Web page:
Australia works to regain overseas shoots

Screen biz reaches out even as local pics prosper

Australia’s film industry is facing the prospect of empty studios, heavy job losses and the closure of some of its small post-production houses as international shoots have dried up, but adversity is also fueling creative changes to lure more co-productions and draw attention to local product.

Our incentives aren’t good enough, and our dollar is too high — we have been told by the studios that they are not even going to budget for Australia,” says Jackie O’Sullivan, topper of Ausfilm, the body charged with bringing international productions to Oz.

The government’s 15% Location Offset program for international productions looks small next to U.S. offerings from places such as Detroit, Mich., and Louisiana, which both offer 40% tax breaks. Add that to a substantial drop in the number of international productions being made and the tyranny of distance, and it’s clear to see why studio pics are staying home.

Executives that greenlight a film like to be able jump on a plane to the set and be there in an hour if there’s some trouble,” says Stuart Beattie, the “Pirates of the Caribbean” and “Australia” scribe who’s making his directorial debut with “Tomorrow, When the War Began,” one of the few highlights on Australia’s 2009 production sked. The teen actioner, about a group of kids isolated when Australia is invaded, wrapped late last year.

Tomorrow” is all Aussie coin, but the list of international productions that almost lensed Down Under is fast rivaling those that actually did.

Just last month Peter Berg’s $150 million actioner “Battleship” pulled out of shooting at the Gold Coast’s Warner Bros. Studios after failing to get a last-minute hike in the Location Offset incentive, and “The Green Lantern” rejected Fox Studios in Sydney in favor of New Orleans late last year.

The annual Screen Australia Drama Production Survey showed foreign production in Australia had plunged from A$251 million ($234 million) last year to just $20 million in 2008-2009, with not a single Hollywood heavyweight lensing in the country for the first time in nearly 20 years.

With such figures and rejections, the Aussie biz could start to get a complex, but there are signs of life.

What was interesting was that the international hole was very apparent, but nevertheless drama production overall was up,” says Screen Australia topper Ruth Harley. “And that’s because of George Miller’s and Zareh Nalbandian’s big projects.”

Work from CGI-animated tales “Happy Feet 2” (from Miller) and “Guardians of Ga’Hoole” (from Nalbandian) have been helping to prop up post houses.

Harley says this is proof that, while the 15% Location Offset is failing, the far more generous Producer Offset (PO), which totals 40%, is working, though it requires a more stringent Australian content test.

The Australian-driven product has absolutely saved Australia’s bacon in this very hard time,” Harley says.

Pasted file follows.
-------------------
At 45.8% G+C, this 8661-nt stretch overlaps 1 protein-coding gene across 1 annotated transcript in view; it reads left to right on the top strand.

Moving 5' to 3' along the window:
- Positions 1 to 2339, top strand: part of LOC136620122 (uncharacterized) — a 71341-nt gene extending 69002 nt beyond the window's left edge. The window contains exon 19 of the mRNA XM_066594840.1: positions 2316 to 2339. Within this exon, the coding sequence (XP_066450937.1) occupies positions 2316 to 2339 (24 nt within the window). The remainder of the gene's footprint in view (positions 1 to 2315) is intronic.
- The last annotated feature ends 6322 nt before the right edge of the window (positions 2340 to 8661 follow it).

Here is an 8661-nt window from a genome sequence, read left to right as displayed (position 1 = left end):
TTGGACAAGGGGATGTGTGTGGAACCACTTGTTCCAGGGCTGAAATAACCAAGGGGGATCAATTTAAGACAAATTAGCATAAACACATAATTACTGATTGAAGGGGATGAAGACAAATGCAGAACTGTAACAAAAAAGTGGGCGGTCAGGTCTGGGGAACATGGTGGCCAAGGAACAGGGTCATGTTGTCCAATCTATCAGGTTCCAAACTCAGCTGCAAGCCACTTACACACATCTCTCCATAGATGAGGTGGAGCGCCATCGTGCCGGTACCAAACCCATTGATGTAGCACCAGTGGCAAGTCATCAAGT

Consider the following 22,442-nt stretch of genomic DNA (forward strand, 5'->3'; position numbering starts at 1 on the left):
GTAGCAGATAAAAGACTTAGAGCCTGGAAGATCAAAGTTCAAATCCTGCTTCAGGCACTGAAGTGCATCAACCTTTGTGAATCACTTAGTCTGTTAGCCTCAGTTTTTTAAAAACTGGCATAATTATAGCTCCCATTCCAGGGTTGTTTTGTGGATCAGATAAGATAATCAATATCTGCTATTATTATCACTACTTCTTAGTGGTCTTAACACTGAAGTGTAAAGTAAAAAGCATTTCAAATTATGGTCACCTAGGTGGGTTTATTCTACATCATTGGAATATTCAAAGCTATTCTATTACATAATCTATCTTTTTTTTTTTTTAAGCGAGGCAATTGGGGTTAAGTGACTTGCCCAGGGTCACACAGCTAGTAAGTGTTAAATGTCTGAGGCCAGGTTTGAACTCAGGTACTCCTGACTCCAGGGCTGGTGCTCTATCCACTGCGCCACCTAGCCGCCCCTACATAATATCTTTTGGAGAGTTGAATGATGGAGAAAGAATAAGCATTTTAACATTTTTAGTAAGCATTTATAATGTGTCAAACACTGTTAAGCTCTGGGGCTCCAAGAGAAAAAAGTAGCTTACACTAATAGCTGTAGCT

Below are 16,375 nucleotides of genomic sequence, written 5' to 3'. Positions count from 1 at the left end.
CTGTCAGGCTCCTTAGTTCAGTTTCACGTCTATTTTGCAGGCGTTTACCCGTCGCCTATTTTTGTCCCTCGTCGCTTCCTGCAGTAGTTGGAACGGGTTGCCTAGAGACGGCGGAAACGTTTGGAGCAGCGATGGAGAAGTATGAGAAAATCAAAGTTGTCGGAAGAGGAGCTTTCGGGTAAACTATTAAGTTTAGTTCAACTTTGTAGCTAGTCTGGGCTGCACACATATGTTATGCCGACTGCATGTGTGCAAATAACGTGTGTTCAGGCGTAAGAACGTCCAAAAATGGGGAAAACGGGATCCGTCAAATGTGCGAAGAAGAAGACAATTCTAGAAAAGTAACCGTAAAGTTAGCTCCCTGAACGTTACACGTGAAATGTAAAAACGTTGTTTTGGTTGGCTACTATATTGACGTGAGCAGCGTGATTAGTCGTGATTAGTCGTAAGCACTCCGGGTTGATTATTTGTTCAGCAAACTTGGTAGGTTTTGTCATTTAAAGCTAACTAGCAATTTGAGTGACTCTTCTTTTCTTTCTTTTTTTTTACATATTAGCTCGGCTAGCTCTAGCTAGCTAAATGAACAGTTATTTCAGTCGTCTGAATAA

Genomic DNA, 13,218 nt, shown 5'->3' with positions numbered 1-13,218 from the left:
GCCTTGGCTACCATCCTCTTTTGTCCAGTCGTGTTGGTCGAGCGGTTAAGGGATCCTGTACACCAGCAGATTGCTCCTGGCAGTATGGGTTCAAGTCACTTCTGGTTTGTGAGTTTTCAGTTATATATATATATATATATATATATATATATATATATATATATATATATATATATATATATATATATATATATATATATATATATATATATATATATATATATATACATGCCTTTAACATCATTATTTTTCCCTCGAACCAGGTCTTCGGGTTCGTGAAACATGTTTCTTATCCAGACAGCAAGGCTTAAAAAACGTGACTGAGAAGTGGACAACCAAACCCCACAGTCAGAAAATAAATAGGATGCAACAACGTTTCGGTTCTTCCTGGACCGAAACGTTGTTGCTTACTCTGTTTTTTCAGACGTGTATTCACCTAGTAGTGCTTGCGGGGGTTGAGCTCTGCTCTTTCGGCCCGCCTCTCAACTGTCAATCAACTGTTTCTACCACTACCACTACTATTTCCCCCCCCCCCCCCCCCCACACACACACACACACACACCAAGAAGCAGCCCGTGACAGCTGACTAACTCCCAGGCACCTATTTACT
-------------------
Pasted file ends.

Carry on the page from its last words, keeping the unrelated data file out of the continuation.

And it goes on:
The biz is awaiting the findings of a government review looking at increasing overseas incentives that is set to conclude towards the end of the year. But given the speed at which governments work, little will be done before the 2011 budget, too late to save many jobs and even some businesses. So one of Ausfilm’s answers is to get creative with the current scheme.

We are working with Americans on different levels of budgets and forming partnerships with Australians and accessing the Producer Offset that way,” says O’Sullivan. “But it will be a different budget level. It might be A$15-$30 million ($14-$28 million), but you need three of those to make up for the one or two or three big ones that don’t come.”

O’Sullivan’s other plan, apart from continued lobbying of the government to speed up its review, is to give co-productions a boost.

There are currently just three co-productions in the pipeline: French co-prod “L’Arbre” (The Tree), based on Judy Pascoe’s novel “Our Father Who Art in the Tree”; Russell Mulcahy’s 3D shark actioner “Bait,” the first-ever co-prod with Singapore; and Brit co-prod “Oranges and Sunshine.”

Ausfilm will host its first London co-production forum May 10-11 to encourage U.K.- Aussie ties; there will also be a literary session to pitch books.

To assist, Screen Australia is looking to amend its co-production guidelines to make working with local producers easier, expected to be announced this month.

It’s not radical stuff — it’s not big changes — but hopefully we can get just a bit more elasticity into the guidelines so that Australian producers will be able to more easily fit their projects together with international producers,” says Harley.

The Screen Oz topper is also upbeat about one unexpected bonus for the Aussie biz, the increased attention from international distribs keen to fill an ever-diminishing studio slate.

The studio distributors here are undersupplied because of the contraction in the U.S., and that contraction has made them interested in our product,” says Harley, citing Paramount’s surge of interest in the past 12 months for titles such as “Beneath Hill 60” and Roadshow’s ongoing investment in titles such as “Mao’s Last Dancer” (a box office champ at $14 million), breakout hit “Bran Nue Dae” and specialist titles such as “Beautiful Kate.”

So they have got the grunt, and they’ve got the screen power to get a film a big opening,” Harley says, “and that’s the best you can get.”

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